Corn is planted on about 90 million hectares throughout the United States each year. With all this data, it takes several months after the harvest for government agencies to analyze the total yield and quality of grain. Scientists are working to shorten that time limit, making predictions about the yield at the end of the season by the middle of the season. However, few researchers have dealt with crop quality predictions, especially on a large scale. The study at the University of Illinois begins to fill that void.
The study, published in Agronomy, uses a newly developed algorithm to predict the yield at the end of the season and the composition of the grain – the percentage of starch, oil and protein in the kernel – by analyzing the weather conditions over the three important stages in the development of corn. It is important that the forecasts refer to the whole of the maize crop in the Midwest of the United States, regardless of the genotypes of maize or production practices.
"There are several studies that evaluate factors that influence the quality of specific genotypes or specific locations, but prior to this study, we could not make general predictions on this scale," said Kerry Bucht-Wilmsmeyer, research assistant at the Department of Cultural Sciences in U by myself and co-author of the study.
As maize arrives on elevators throughout the Midwest every season, the US Grain Council takes samples to assess the composition and quality of their annual summary reports used for selling exports. It was this comprehensive database used by Boots-Wilmsmeyer and her colleagues in the development of their new algorithm.
"We used data from 2011 to 2017, which included years of drought, as well as the years that yielded record results and everything in each other," said Julian Sieuber, chief research researcher for the U Department of Crop Science and co-author of the study .
The researchers merged grain quality data with weather data from 2011 to 2017 from the regions that feed on each grain elevator. In order to build their algorithm, they concentrated on time over three critical periods – emergence, shelling, and filling of grain – and found that the strongest indicator of grain yield and composition quality is the availability of water during crushing and filling of grain.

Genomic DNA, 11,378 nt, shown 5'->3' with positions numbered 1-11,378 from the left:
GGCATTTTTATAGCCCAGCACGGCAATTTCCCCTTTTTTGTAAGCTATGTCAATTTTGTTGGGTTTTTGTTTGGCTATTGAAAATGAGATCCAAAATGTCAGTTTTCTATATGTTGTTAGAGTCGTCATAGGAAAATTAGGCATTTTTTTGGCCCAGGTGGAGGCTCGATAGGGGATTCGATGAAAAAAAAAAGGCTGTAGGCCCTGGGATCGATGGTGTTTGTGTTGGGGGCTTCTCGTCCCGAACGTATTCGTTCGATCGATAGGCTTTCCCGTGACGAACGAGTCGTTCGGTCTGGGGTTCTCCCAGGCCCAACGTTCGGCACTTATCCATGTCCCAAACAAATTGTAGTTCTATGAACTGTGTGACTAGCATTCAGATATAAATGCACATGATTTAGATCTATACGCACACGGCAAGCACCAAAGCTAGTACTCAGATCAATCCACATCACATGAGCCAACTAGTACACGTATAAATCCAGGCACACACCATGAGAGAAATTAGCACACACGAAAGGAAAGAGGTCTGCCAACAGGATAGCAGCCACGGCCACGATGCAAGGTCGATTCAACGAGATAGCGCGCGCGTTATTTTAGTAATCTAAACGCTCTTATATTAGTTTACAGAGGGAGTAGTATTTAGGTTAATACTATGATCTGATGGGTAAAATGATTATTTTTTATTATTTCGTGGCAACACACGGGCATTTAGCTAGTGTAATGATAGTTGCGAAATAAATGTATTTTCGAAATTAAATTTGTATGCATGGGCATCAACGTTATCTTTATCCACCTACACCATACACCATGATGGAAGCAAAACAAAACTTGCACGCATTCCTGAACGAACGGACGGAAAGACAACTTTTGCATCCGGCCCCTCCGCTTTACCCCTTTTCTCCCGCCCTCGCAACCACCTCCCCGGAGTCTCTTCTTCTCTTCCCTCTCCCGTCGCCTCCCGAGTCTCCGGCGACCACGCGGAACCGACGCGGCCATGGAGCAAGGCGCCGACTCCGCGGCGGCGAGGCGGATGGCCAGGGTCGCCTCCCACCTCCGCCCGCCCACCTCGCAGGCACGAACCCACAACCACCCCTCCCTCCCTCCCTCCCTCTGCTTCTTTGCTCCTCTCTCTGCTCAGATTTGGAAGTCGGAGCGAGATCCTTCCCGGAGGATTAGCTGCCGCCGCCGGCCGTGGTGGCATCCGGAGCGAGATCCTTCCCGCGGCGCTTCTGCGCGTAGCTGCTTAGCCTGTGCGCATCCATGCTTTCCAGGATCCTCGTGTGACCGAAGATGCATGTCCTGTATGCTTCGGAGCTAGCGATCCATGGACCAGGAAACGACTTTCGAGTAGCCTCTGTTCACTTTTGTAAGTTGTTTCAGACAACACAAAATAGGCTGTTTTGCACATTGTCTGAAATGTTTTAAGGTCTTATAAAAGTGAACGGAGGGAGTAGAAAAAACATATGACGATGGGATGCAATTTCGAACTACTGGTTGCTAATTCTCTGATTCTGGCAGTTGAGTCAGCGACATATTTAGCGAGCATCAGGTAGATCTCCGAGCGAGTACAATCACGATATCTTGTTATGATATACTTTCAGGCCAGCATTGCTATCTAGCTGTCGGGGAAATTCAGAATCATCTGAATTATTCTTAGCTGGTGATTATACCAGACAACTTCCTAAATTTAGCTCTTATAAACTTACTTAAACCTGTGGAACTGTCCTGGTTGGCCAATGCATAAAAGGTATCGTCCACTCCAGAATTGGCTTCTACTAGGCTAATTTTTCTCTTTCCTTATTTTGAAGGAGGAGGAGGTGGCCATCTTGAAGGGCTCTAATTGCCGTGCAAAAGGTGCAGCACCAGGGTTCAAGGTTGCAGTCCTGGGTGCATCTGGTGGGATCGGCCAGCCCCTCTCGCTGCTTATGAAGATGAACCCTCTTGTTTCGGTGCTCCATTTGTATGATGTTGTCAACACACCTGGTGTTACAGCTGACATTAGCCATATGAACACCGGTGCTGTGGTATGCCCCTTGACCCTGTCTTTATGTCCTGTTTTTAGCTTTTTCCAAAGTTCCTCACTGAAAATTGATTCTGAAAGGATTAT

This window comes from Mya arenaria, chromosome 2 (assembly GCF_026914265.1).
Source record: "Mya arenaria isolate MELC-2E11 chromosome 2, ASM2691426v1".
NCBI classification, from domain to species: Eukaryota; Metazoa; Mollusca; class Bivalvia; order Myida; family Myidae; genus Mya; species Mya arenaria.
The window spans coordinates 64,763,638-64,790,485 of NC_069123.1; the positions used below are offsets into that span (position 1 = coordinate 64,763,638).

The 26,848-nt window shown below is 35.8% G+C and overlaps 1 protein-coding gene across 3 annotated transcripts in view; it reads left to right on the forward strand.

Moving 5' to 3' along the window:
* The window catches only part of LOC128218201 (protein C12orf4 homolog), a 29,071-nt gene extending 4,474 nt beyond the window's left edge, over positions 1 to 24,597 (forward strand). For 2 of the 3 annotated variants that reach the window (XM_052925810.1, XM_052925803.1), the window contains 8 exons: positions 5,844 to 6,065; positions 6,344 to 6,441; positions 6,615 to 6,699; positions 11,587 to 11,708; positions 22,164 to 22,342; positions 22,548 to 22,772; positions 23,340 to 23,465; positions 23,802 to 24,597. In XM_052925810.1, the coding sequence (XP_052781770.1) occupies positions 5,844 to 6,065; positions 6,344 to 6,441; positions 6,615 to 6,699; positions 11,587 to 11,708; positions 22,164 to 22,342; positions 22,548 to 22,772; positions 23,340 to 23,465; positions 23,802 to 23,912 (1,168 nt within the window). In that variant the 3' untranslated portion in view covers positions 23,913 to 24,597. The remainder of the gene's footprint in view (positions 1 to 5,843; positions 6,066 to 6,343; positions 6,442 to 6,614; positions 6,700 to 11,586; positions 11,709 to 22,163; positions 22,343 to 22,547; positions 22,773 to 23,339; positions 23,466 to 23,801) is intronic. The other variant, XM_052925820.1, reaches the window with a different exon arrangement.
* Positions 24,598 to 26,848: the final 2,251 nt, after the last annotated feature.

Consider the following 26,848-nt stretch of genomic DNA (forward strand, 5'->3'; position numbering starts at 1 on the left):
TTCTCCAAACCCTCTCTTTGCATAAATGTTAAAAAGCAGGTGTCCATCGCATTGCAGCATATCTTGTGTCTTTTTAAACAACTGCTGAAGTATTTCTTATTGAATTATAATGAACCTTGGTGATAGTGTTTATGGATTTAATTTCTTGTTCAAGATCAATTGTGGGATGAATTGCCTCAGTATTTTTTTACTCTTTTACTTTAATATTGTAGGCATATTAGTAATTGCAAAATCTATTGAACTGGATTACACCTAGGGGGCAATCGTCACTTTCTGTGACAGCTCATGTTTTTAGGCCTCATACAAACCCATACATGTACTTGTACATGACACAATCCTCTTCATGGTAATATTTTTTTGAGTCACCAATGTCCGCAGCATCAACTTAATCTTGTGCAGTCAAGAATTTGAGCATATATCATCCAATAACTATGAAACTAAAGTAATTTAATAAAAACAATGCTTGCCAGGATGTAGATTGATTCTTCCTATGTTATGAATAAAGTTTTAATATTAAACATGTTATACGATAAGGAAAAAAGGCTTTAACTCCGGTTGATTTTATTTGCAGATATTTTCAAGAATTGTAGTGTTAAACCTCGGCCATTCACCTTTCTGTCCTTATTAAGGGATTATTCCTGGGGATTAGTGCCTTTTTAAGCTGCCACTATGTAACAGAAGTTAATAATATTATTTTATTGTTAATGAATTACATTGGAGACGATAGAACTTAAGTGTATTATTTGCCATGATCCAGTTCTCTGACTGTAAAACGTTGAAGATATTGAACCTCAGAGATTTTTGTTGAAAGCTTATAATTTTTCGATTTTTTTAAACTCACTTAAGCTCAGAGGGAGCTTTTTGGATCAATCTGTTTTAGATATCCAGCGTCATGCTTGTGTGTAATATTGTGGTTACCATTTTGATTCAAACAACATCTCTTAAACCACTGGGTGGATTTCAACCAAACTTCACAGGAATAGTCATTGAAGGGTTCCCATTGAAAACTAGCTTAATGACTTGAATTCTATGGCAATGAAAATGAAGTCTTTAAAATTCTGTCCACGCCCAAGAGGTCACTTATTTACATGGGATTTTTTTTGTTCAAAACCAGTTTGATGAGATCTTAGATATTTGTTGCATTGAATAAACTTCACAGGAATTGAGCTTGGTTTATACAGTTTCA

The analysis has deepened, identifying conditions that lead to higher concentrations of oil or proteins – information that is important for cereal buyers.
The proportion of starch, oil and whey protein in wheat is affected by the genotype, the availability of nutrients and time. But the effect of time is not always clear when it comes to protein. In conditions of drought, the emphasized plants deposit less starch in the grain. Therefore, the grain has proportionally more proteins than those of plants that do not face dry stress. Good time can also lead to higher protein concentrations. Many water means more nitrogen is transported to the plant and incorporated into proteins.
In the analyzes, "over-average levels of protein and fat from cereals were favored by less nitrogen depletion during early vegetative growth, but also higher flowering temperatures, while higher protein concentrations of fats result from lower temperatures during flowering and grains, "the authors said in the study.
The ability to better predict protein and petroleum concentrations in cereals could affect global markets, taking into account the growing domestic and international demand for corn with higher protein for the use of feed. The new algorithm should be theoretically possible to make yields at the end of the season and predictions of quality weeks or months before the harvest, simply by looking at the time patterns.
"Other researchers have made predictions about real-time yields, using much more complex data and models. Our relatively simple approach, but we managed to add quality and achieve decent accuracy," says Bots-Wilmsmeyer. "The changing weather conditions that we thought were important in this study could be used in more complex analyzes to achieve even greater precision in predicting gender and quality in the future."